SELMA, Ala. — Vice President Kamala Harris visited Selma, Alabama on Sunday to commemorate a defining moment in the fight for the right to vote, making her trip as congressional efforts to restore the landmark 1965 Voting Rights Act have faltered.

Under a blazing blue sky, Harris took the stage at the foot of the bridge where in 1965 white state troopers attacked Black voting rights marchers attempting to cross. Harris called the site hallowed ground on which people fought for the "most fundamental right of America citizenship: the right to vote."

"Today, we stand on this bridge at a different time," Harris said before a cheering crowd of thousands. "We again, however, find ourselves caught in between. Between injustice and justice. Between disappointment and determination. Still in a fight to form a more perfect union. And nowhere is that more clear than when it comes to the ongoing fight to secure the freedom to vote."

The nation's first female vice president — as well as the first African American and Indian American in the role — spoke of marchers whose "peaceful protest was met with crushing violence. They were kneeling when the state troopers charged. They were praying when the billy clubs struck."

On "Bloody Sunday," March 7, 1965, state troopers beat and tear-gassed peaceful demonstrators, including young activist John Lewis, who later became a longtime Georgia congressman. The images of violence at the Edmund Pettus Bridge — originally named for a Confederate general — shocked the nation and helped galvanize support for passage of the Voting Rights Act.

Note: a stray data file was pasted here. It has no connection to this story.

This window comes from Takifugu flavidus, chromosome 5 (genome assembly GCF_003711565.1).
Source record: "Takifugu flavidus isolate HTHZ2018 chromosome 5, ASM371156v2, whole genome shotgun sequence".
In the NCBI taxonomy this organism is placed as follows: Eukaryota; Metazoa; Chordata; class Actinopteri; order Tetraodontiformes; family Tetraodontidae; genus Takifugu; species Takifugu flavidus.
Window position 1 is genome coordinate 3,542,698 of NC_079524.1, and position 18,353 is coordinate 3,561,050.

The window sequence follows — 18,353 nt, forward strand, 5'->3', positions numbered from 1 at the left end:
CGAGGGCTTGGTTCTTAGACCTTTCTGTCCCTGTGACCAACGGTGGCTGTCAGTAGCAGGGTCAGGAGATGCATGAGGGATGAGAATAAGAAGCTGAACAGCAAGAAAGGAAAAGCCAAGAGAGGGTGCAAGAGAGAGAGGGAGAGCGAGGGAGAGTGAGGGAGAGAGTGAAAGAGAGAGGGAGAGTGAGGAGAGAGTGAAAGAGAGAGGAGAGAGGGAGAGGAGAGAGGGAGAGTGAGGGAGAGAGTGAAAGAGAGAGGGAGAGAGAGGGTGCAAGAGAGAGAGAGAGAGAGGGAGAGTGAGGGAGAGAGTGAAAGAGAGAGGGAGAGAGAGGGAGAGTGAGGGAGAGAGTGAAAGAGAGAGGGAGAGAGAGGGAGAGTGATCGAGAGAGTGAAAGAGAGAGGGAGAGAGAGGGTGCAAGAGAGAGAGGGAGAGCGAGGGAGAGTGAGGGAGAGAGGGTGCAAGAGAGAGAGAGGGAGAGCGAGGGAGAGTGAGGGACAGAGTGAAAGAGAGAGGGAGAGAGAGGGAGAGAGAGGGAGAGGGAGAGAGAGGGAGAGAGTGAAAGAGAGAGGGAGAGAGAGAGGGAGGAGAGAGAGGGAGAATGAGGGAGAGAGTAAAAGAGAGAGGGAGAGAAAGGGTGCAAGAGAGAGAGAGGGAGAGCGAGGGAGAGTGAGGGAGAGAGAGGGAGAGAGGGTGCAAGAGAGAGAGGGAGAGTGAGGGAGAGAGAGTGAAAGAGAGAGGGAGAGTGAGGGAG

Fifty-seven years later, Democrats are unsuccessfully trying to update the landmark law and pass additional measures to make it more convenient for people to vote. A key provision of the law was tossed out by a U.S. Supreme Court decision.

"In a moment of great uncertainty, those marches pressed forward and they crossed," Harris said. "We must do the same. We must lock our arms and march forward. We will not let setbacks stop us. We know that honoring the legacy of those who marched then demands that we continue to push Congress to pass federal voting rights legislation."

President Joe Biden on Sunday renewed his call for the passage of voting legislation.

"The battle for the soul of America has many fronts. The right to vote is the most fundamental," Biden said in a White House statement.

In Selma, a crowd gathered hours before Harris was scheduled to speak. Rank-and-file activists of the civil rights movement, including women who fled the beatings of Bloody Sunday, were seated near the stage. The milestone of Harris becoming the nation's first Black female vice president seemed unimaginable in 1965, they said.